Striking Voices is a multimedia journalism project centered around in-depth,​ ​video interviews with some of the Memphis sanitation workers who went on strike in 1968, and their wives, sons and daughters.

Journalist and author Emily Yellin and the Striking Voices team have collaborated with TheRoot.com to produce a multi-episode web series called, “1,300 Men: Memphis Strike ’68,” which ran on The Root from January through April of 2018, coinciding with the 50th anniversary of the Memphis sanitation strike.

A series of video stories based on those interviews, as well as photo portraits of all the interviewees, ​direct the focus onto the lives of the people who lived through every moment of that iconic civil rights battle, which Martin Luther King came to town to support when he was killed in Memphis in April, 1968.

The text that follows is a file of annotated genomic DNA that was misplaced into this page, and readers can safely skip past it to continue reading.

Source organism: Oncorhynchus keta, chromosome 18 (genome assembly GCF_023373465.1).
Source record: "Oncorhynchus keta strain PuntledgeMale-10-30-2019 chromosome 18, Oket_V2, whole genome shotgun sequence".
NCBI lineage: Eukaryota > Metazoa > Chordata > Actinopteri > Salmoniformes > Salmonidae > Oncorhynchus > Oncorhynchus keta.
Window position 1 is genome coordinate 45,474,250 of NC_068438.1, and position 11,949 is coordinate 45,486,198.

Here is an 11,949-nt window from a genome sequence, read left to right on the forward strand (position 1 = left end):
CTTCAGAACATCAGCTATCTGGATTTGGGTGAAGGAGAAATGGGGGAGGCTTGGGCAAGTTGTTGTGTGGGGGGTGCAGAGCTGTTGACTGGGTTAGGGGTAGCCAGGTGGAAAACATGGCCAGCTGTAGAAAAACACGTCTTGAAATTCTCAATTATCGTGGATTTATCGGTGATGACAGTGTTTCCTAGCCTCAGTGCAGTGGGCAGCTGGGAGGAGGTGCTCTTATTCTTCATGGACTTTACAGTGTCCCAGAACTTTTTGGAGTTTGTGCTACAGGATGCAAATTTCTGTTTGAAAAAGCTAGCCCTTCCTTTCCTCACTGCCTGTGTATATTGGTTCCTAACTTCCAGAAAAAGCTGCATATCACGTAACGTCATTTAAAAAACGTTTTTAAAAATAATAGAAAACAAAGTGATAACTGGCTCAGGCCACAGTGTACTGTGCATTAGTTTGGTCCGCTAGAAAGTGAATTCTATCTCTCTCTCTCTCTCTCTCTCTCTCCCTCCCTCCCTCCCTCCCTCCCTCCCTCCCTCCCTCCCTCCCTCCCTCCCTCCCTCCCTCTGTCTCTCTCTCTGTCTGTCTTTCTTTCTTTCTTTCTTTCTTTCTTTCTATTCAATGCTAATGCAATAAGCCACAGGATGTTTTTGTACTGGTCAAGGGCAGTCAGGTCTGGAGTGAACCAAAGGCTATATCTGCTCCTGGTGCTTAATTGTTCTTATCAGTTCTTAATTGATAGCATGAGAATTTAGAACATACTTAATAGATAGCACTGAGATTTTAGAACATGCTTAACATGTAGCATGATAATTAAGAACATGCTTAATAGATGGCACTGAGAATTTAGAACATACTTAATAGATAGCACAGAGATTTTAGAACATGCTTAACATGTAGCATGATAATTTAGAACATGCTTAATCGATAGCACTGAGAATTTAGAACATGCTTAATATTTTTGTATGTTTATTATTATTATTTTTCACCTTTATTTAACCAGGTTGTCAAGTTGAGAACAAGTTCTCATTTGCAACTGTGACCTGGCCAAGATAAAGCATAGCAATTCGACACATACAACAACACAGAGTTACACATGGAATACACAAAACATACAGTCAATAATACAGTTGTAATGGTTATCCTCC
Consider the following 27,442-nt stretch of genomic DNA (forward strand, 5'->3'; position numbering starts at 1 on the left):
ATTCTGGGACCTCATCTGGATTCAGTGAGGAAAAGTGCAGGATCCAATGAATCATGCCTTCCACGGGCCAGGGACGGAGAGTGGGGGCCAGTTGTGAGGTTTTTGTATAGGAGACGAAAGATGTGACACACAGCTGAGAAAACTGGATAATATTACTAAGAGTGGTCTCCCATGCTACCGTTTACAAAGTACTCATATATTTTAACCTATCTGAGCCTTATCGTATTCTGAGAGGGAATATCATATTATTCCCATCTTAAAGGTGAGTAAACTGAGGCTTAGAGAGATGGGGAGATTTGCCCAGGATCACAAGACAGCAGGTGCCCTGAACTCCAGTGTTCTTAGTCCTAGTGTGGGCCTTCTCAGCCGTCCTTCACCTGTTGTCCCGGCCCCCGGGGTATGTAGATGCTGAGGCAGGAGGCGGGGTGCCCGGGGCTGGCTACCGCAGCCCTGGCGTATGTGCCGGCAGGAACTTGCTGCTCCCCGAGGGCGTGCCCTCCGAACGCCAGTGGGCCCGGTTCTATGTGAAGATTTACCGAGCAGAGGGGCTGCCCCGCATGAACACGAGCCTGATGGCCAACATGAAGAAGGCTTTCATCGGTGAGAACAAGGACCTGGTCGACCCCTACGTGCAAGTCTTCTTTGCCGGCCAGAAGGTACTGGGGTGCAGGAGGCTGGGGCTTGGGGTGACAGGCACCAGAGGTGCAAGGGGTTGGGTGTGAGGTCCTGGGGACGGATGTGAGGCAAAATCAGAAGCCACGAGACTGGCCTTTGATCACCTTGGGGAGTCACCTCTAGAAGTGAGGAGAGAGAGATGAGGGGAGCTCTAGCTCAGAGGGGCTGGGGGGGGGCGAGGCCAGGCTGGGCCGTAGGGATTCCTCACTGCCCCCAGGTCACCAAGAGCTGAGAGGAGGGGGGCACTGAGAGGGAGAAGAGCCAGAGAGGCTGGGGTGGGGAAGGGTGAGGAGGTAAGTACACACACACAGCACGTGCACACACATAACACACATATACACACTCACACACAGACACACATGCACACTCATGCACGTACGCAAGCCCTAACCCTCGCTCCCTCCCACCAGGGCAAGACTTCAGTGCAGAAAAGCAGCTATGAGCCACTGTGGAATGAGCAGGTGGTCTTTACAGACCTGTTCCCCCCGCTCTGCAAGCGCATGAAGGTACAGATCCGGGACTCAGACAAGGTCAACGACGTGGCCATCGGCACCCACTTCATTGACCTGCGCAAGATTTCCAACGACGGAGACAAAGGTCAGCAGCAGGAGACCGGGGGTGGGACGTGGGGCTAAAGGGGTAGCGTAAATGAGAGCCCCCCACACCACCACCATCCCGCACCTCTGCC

in 1968,

1,300 African- American sanitation workers in Memphis demanded that the world treat them as fully human.

Their courage, dignity, love and persistence during that fateful 65-day strike, meant their children and grandchildren have found opportunities to become entrepreneurs, academics, corporate, medical and non-profit professionals, and more. A few even work in today’s sanitation department, but with much-improved conditions, because of the fight their fathers and mothers led, and Martin Luther King joined, fifty years ago.

With the simple declaration, I Am a Man, they emerged from generations of oppressive living and working conditions, to stand up against the habitual racism and plantation culture that had kept them and their families from participating in the American Dream.